Both tablets rely on e-paper displays, most commonly seen in Amazon’s Kindle devices but which have found niche uses outside the e-reader world as they have improved in contrast and response time.

Both support a stylus and fingertip for input; both have an unlit monochrome screen; both are refreshingly thin and light (350 grams, 6-7mm thick); both have their own dedicated app; and both aspire to replace printed documents and scrolling through PDFs on your laptop. (Both are also rather expensive.)

Yet there are clear differences between the two: Sony’s Digital Paper Tablet DPT-RP1 (I’ll call it the DPT) is the size of an A4 sheet of paper, which combined with its lightness makes it somehow alarming. It’s hard to believe it’s an actual device. The reMarkable, on the other hand, is smaller (about 10×7″) and a triplet of buttons on its lower bezel invite interaction. It’s equally light, but doesn’t give off that “how’d they make this thing” vibe. At least, not yet.

The short version of each device’s story:

Sony DPT-RP1

  • 13.3″ 1650×2200 screen
  • 16GB internal storage, PDF support
  • $700

This handsome devil is the sequel to one I remember handling at CES years ago, and it has been given a significant, if not radical, upgrade. The latest version got a much-improved screen, plenty of internal storage (16 GB doesn’t fill up too fast when you’re mostly looking at documents), and better handwriting and note-taking capability.

It’s specifically aimed at people who have to handle lots of wordy documents and are tired of doing so on a laptop screen, LCD-based tablet, or small e-reader. Think scientists reviewing studies, lawyers going over case files, and so on.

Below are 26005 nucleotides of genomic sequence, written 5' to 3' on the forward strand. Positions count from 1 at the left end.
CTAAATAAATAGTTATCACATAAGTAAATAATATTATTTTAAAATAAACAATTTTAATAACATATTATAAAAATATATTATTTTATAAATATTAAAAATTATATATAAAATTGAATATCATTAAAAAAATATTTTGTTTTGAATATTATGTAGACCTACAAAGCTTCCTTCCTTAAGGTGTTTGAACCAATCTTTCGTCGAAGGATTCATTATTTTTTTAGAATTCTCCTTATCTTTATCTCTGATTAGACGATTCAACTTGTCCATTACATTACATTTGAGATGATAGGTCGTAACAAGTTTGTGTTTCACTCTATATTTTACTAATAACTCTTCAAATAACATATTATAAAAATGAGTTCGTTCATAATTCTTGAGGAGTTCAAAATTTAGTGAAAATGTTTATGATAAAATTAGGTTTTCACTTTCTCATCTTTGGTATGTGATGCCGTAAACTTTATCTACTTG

reMarkable

  • 10.3″ 1872×1404 screen
  • 8GB internal storage, PDF/ePub support
  • $600

The reMarkable (and yes, they do the camel caps thing) is the sort of crowdsourcing success I like to see. An original and ambitious idea accomplished with hard work and ingenuity, and at the end of it all, a viable product.

The team was simply enamored of the idea that an e-reader type device should be more interactive, allowing you to sketch, annotate documents, and share them live. To that end they worked for years, eventually even consulting with E-Ink, which makes the displays in question, to produce a screen that not only looks like a printed piece of paper, but feels like it when you write on it.

And now to judge the two devices on the three R’s: reading, writing, and interaction. What? Only one of the other three R’s starts with an R.

Reading

As far as providing a superior platform on which to read through documents that are mostly monochrome — studies, lawsuits, books — both devices succeed admirably. Neither has as good a screen as a Kindle Oasis or Kobo Aura One, but they’re more than good enough — and anyway, it would be excruciating reading an academic paper on a kindle.